“Don’t Think Twice, It’s All Right”

Song year: 1963

In a world of sweet love songs, Dylan released the unsweet, anti-love song, “Don’t Think Twice, It’s All Right,” on The Freewheelin’ Bob Dylan. Dylan wrote this after his girlfriend, Suze Rotolo, pictured on his arm on the album’s cover, left him to study in Italy.

This song functions as a sort of aubade, a parting of lovers at the break of dawn. The song’s speaker is leaving his lover before she can leave him. He is hurt and bitter, voicing his dissatisfaction with her and their relationship.

While this is an angry song, it’s honest and captures how many people feel at the end of a relationship.

“Lay, Lady, Lay”

Song year: 1969

Off of Nashville Skyline, “Lay, Lady, Lay” is a sexy song of lazy seduction. The singer is inviting his woman to stay with him in his bed. Something is relaxing and comfortable about this song. If it is manipulative, it’s only because he loves her and wants her to choose him and be with him.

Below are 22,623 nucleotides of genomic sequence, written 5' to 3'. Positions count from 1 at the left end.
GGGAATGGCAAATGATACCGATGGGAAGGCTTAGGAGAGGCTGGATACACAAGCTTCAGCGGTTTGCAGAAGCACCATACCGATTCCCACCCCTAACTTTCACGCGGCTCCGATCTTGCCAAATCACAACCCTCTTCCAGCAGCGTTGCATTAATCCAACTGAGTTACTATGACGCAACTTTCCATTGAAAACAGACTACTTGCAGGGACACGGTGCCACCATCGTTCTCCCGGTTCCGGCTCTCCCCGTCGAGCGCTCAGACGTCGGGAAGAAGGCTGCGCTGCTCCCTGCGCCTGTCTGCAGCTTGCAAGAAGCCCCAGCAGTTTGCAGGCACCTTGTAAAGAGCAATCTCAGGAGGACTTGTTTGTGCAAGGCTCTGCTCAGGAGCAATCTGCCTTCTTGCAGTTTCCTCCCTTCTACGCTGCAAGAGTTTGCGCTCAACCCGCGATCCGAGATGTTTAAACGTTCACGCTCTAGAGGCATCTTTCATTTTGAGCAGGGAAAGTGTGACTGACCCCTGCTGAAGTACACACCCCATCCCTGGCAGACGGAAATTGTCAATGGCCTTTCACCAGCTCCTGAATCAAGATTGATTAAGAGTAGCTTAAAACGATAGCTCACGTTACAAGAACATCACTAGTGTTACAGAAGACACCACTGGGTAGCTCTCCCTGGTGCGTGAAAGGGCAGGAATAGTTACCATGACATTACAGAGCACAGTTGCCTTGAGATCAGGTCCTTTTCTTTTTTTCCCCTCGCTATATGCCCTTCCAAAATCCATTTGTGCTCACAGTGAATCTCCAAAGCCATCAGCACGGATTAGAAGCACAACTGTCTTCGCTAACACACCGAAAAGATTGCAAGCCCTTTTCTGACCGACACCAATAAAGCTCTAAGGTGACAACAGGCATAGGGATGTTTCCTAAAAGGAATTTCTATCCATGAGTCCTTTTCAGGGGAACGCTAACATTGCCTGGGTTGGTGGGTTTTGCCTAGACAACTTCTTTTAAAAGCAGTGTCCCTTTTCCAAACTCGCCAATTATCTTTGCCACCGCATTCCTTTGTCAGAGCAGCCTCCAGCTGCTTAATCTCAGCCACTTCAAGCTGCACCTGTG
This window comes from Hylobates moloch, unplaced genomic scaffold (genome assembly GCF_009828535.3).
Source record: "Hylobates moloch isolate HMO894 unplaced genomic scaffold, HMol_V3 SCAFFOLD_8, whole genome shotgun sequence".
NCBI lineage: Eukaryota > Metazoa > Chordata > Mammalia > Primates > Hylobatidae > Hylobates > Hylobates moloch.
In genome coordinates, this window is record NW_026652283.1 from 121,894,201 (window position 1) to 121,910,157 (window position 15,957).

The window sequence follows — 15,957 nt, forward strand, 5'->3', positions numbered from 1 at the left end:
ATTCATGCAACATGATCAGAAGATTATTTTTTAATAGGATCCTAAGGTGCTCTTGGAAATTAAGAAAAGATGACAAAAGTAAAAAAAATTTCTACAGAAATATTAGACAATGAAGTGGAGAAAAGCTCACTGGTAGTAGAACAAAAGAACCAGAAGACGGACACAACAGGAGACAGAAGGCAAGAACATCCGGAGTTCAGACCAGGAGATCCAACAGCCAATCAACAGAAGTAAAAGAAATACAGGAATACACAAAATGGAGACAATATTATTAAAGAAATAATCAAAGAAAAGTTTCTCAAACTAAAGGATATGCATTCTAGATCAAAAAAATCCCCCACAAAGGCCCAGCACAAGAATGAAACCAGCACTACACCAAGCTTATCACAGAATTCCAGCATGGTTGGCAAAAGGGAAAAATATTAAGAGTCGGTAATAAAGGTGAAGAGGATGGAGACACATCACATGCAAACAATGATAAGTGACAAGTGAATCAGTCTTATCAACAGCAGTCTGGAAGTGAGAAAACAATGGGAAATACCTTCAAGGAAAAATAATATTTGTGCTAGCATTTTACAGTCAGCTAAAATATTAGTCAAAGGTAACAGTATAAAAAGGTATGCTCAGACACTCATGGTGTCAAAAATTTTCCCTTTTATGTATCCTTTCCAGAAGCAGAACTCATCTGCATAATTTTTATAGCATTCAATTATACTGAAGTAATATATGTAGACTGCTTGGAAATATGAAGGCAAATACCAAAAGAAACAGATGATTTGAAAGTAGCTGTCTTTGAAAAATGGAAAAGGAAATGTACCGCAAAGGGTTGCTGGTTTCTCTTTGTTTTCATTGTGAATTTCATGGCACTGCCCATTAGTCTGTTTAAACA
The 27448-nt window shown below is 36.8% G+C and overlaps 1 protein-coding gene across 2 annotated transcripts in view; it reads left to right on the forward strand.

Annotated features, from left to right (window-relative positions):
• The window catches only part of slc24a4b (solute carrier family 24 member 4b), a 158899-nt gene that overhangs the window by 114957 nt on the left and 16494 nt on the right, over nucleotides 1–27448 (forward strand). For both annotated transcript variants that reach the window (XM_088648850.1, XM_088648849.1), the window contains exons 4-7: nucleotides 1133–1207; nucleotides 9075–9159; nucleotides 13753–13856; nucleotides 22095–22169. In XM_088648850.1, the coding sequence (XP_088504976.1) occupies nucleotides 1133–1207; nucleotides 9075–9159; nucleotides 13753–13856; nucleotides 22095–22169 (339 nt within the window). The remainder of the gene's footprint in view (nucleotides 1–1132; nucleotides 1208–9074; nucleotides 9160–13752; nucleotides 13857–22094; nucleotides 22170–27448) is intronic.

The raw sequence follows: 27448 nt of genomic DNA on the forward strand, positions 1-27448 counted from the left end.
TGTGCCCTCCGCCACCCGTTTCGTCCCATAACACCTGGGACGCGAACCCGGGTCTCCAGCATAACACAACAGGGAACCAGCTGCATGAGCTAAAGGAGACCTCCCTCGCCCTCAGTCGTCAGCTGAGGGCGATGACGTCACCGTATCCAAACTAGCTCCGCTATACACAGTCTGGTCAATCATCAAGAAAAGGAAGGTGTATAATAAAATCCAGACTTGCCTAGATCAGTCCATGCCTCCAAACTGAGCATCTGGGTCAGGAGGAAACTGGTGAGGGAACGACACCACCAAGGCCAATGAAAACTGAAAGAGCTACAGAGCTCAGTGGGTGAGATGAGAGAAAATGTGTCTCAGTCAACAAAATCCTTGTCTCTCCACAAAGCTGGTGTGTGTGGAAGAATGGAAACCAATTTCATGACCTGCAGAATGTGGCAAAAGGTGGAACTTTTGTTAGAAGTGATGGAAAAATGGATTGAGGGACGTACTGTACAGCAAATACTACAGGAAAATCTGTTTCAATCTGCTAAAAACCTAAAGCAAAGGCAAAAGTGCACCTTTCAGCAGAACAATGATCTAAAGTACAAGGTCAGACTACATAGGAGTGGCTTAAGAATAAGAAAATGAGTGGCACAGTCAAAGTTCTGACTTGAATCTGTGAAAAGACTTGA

Dylan had intended this for the movie Midnight Cowboy, but the song wasn’t ready in time. Even if it had been, it wasn’t a good fit for the film. It still hit #7 in the US charts, which is not bad for a song about a lazy day making love in bed.

“Shelter From the Storm”

Song year: 1975

“Shelter From the Storm” comes from Blood on the Tracks, the album Dylan worked on while his marriage with his first wife, Sara, ended. Many of the songs on the album capture friction between a couple.

“Shelter From the Storm” is about a caring relationship full of grace and loving emotions without commitment or seriousness. The song’s speaker didn’t realize what he had. He didn’t understand what her love was. He is grateful for her, but her love is gone now. He believes he’d do things differently if he had the chance.

“A Hard Rain’s A-Gonna Fall”

Song year: 1963